Committed sea-level rise under the Paris Agreement and the legacy of delayed mitigation action

Last modified: 
April 4, 2018 - 1:01pm
Type: Journal Article
Year of publication: 2018
Date published: 02/2018
Authors: Matthias Mengel, Alexander Nauels, Joeri Rogelj, Carl-Friedrich Schleussner
Journal title: Nature Communications
Volume: 9
Issue: 1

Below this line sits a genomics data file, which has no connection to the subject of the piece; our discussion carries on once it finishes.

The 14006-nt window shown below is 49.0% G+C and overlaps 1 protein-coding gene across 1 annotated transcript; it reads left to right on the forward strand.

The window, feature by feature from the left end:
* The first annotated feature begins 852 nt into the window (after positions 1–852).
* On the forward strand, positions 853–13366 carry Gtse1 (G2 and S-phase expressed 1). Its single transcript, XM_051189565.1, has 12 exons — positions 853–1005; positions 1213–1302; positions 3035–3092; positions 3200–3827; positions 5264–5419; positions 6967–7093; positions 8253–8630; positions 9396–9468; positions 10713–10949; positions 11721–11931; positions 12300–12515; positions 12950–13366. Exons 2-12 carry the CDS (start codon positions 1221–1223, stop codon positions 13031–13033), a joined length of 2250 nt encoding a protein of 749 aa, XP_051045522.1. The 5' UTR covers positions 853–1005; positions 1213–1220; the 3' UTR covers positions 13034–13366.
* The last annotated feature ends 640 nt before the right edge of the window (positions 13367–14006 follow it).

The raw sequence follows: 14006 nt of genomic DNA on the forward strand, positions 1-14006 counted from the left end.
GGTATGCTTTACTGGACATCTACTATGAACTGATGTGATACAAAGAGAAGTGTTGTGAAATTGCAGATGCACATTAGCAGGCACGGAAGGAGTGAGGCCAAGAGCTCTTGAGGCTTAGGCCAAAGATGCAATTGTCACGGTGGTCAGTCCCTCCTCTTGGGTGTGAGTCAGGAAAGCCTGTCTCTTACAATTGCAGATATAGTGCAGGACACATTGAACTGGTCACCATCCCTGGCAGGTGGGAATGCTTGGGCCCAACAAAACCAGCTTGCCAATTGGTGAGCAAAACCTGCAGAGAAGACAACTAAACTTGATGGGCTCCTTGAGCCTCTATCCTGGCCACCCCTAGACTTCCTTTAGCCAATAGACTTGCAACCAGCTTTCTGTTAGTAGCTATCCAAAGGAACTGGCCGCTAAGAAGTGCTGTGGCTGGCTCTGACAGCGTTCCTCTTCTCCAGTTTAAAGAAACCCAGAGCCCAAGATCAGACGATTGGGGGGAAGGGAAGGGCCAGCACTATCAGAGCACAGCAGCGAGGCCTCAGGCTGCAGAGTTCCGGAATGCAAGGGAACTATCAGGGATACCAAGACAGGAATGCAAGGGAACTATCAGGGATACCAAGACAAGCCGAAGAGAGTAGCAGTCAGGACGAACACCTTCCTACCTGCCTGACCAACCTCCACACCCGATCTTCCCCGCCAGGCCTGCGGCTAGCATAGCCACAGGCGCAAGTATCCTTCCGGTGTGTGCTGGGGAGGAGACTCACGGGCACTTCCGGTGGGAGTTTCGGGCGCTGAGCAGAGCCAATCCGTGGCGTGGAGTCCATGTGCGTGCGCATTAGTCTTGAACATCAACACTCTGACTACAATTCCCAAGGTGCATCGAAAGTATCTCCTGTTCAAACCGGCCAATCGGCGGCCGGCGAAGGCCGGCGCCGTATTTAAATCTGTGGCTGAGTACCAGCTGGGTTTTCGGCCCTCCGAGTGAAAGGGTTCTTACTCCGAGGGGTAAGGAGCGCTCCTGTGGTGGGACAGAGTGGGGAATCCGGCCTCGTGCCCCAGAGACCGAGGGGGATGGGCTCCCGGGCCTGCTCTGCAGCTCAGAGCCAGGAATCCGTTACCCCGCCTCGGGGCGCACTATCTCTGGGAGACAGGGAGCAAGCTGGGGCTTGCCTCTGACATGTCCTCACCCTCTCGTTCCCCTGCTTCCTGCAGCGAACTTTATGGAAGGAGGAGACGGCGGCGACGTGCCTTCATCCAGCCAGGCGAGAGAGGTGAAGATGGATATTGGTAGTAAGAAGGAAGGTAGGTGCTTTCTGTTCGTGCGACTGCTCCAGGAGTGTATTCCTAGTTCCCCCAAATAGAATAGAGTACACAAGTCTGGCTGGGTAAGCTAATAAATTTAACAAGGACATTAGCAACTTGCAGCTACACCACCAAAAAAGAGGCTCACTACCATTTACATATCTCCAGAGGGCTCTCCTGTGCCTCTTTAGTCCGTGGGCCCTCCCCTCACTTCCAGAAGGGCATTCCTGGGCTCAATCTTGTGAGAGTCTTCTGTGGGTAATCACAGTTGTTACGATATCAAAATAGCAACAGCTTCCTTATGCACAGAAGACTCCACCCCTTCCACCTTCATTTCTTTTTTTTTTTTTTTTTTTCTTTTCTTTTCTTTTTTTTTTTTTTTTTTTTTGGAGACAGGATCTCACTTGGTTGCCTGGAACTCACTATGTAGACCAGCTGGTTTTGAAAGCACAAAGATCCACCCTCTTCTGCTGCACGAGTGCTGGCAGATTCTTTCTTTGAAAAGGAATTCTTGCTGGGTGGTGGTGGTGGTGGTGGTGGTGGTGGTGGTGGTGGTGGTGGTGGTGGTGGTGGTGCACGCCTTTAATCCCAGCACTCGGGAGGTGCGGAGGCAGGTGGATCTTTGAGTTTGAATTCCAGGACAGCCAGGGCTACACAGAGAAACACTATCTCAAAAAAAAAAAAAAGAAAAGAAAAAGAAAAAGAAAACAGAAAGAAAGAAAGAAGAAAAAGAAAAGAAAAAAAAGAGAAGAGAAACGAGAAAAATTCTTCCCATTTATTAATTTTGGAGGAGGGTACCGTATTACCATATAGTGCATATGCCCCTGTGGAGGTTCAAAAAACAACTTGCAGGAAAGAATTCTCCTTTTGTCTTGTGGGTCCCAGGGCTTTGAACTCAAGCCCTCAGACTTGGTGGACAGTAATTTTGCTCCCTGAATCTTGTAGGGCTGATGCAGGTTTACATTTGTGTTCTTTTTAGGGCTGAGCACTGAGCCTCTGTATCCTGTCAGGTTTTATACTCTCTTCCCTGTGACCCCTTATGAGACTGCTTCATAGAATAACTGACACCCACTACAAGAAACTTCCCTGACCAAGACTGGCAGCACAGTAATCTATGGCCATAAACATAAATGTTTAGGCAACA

Sea-level rise is a major consequence of climate change that will continue long after emissions of greenhouse gases have stopped. The 2015 Paris Agreement aims at reducing climate-related risks by reducing greenhouse gas emissions to net zero and limiting global-mean temperature increase. Here we quantify the effect of these constraints on global sea-level rise until 2300, including Antarctic ice-sheet instabilities. We estimate median sea-level rise between 0.7 and 1.2 m, if net-zero greenhouse gas emissions are sustained until 2300, varying with the pathway of emissions during this century. Temperature stabilization below 2 °C is insufficient to hold median sea-level rise until 2300 below 1.5 m. We find that each 5-year delay in near-term peaking of CO2 emissions increases median year 2300 sea-level rise estimates by ca. 0.2 m, and extreme sea-level rise estimates at the 95th percentile by up to 1 m. Our results underline the importance of near-term mitigation action for limiting long-term sea-level rise risks.

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